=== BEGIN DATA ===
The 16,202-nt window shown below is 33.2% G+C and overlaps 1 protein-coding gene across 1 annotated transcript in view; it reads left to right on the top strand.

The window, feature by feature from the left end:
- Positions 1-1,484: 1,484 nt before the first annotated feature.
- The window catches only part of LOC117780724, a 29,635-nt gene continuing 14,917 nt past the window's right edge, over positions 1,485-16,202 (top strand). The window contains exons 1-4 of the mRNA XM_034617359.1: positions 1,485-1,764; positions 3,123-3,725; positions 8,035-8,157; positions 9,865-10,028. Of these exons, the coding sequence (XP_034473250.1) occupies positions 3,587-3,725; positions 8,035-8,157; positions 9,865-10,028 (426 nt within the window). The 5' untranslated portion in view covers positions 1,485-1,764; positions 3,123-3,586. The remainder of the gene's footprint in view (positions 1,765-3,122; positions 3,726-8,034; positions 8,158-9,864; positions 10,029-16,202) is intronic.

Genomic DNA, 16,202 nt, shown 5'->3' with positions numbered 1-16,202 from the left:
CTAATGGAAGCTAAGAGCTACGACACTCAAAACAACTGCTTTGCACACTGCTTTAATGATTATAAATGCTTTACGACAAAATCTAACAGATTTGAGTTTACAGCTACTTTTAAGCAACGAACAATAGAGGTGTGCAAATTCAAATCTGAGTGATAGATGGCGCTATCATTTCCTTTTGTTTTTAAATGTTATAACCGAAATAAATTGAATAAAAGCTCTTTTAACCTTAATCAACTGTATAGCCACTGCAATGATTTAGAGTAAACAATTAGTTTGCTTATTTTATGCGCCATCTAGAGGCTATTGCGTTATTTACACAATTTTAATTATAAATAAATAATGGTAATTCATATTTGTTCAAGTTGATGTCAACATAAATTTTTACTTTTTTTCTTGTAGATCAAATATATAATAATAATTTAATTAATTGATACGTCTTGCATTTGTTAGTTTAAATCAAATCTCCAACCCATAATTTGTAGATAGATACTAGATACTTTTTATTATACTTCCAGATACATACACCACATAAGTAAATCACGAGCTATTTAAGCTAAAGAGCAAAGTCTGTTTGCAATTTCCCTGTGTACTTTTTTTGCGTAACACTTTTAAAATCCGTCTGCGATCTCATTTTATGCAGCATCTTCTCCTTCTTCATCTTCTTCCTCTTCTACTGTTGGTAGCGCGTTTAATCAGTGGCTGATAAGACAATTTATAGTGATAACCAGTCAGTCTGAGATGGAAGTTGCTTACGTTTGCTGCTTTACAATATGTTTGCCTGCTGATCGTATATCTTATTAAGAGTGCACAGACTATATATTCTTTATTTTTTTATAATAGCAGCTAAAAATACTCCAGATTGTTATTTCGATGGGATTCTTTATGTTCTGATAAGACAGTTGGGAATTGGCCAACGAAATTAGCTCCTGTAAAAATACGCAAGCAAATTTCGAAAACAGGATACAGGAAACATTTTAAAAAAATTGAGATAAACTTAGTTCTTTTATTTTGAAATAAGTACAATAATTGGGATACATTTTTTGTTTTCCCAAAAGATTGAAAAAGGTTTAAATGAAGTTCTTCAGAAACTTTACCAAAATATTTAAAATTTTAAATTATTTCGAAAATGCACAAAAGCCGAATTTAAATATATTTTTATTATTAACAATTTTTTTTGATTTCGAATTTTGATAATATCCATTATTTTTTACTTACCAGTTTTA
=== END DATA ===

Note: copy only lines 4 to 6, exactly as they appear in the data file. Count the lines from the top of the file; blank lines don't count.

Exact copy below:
- The window catches only part of LOC117780724, a 29,635-nt gene continuing 14,917 nt past the window's right edge, over positions 1,485-16,202 (top strand). The window contains exons 1-4 of the mRNA XM_034617359.1: positions 1,485-1,764; positions 3,123-3,725; positions 8,035-8,157; positions 9,865-10,028. Of these exons, the coding sequence (XP_034473250.1) occupies positions 3,587-3,725; positions 8,035-8,157; positions 9,865-10,028 (426 nt within the window). The 5' untranslated portion in view covers positions 1,485-1,764; positions 3,123-3,586. The remainder of the gene's footprint in view (positions 1,765-3,122; positions 3,726-8,034; positions 8,158-9,864; positions 10,029-16,202) is intronic.

Genomic DNA, 16,202 nt, shown 5'->3' with positions numbered 1-16,202 from the left:
CTAATGGAAGCTAAGAGCTACGACACTCAAAACAACTGCTTTGCACACTGCTTTAATGATTATAAATGCTTTACGACAAAATCTAACAGATTTGAGTTTACAGCTACTTTTAAGCAACGAACAATAGAGGTGTGCAAATTCAAATCTGAGTGATAGATGGCGCTATCATTTCCTTTTGTTTTTAAATGTTATAACCGAAATAAATTGAATAAAAGCTCTTTTAACCTTAATCAACTGTATAGCCACTGCAATGATTTAGAGTAAACAATTAGTTTGCTTATTTTATGCGCCATCTAGAGGCTATTGCGTTATTTACACAATTTTAATTATAAATAAATAATGGTAATTCATATTTGTTCAAGTTGATGTCAACATAAATTTTTACTTTTTTTCTTGTAGATCAAATATATAATAATAATTTAATTAATTGATACGTCTTGCATTTGTTAGTTTAAATCAAATCTCCAACCCATAATTTGTAGATAGATACTAGATACTTTTTATTATACTTCCAGATACATACACCACATAAGTAAATCACGAGCTATTTAAGCTAAAGAGCAAAGTCTGTTTGCAATTTCCCTGTGTACTTTTTTTGCGTAACACTTTTAAAATCCGTCTGCGATCTCATTTTATGCAGCATCTTCTCCTTCTTCATCTTCTTCCTCTTCTACTGTTGGTAGCGCGTTTAATCAGTGGCTGATAAGACAATTTATAGTGATAACCAGTCAGTCTGAGATGGAAGTTGCTTACGTTTGCTGCTTTACAATATGTTTGCCTGCTGATCGTATATCTTATTAAGAGTGCACAGACTATATATTCTTTATTTTTTTATAATAGCAGCTAAAAATACTCCAGATTGTTATTTCGATGGGATTCTTTATGTTCTGATAAGACAGTTGGGAATTGGCCAACGAAATTAGCTCCTGTAAAAATACGCAAGCAAATTTCGAAAACAGGATACAGGAAACATTTTAAAAAAATTGAGATAAACTTAGTTCTTTTATTTTGAAATAAGTACAATAATTGGGATACATTTTTTGTTTTCCCAAAAGATTGAAAAAGGTTTAAATGAAGTTCTTCAGAAACTTTACCAAAATATTTAAAATTTTAAATTATTTCGAAAATGCACAAAAGCCGAATTTAAATATATTTTTATTATTAACAATTTTTTTTGATTTCGAATTTTGATAATATCCATTATTTTTTACTTACCAGTTTTA